Several members of the West Virginia Legislature want to increase the state's cigarette tax as a way of discouraging smoking, particularly among young people, and as a way to generate revenue for health programs.

They want to add 65 cents a pack, which would bring WV up to the national average.

The federal government has already moved to raise the federal tax on a pack of cigarettes by nearly 62 cents beginning in April.

The revenue generated from the higher tax could help pay for important state initiatives related to health.

West Virginia's tax on cigarettes currently is 55 cents a pack, less than half the average of about $1.20 now levied by the 50 states and the District of Columbia.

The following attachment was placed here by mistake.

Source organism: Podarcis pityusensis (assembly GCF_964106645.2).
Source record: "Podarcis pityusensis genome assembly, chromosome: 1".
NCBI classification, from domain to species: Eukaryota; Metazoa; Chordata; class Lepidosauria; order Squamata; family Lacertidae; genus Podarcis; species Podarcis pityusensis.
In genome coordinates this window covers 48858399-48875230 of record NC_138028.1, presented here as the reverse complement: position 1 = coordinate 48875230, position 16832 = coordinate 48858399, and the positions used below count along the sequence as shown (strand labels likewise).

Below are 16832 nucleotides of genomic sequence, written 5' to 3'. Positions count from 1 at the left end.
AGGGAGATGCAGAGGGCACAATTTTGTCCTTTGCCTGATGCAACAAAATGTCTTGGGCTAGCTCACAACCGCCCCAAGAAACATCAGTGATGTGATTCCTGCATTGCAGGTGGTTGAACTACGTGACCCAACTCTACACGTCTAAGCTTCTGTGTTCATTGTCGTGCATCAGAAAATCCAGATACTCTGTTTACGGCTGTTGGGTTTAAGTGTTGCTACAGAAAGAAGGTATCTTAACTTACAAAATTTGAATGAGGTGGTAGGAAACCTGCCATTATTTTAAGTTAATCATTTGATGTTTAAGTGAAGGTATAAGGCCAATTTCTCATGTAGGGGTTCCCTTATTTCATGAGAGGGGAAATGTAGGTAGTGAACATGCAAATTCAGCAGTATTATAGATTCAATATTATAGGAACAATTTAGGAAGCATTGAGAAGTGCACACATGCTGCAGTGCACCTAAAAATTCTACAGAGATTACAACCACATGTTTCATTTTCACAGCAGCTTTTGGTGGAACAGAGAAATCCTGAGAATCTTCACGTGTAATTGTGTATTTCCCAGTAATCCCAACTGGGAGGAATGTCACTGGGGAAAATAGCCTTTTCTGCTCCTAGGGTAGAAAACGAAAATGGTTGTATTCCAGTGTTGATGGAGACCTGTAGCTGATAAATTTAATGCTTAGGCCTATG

The proposed raise will mean a total of $1.20 tax on each pack.

The legislative committee says the higher tax will generate $110 million annually to treat and prevent chronic disease associated with smoking.

The funding also would be used to defray costs for Medicaid expansion, provide tax credits for small businesses so they can offer health insurance and pay for an array of health information technology initiatives.

Politicians will likely hesitate over the increase, since the state has among the highest users of nicotine products in America.

Critics of the idea will argue that a reduction in the number of people who smoke will mean less revenue from the cigarette tax, leaving a big funding hole.

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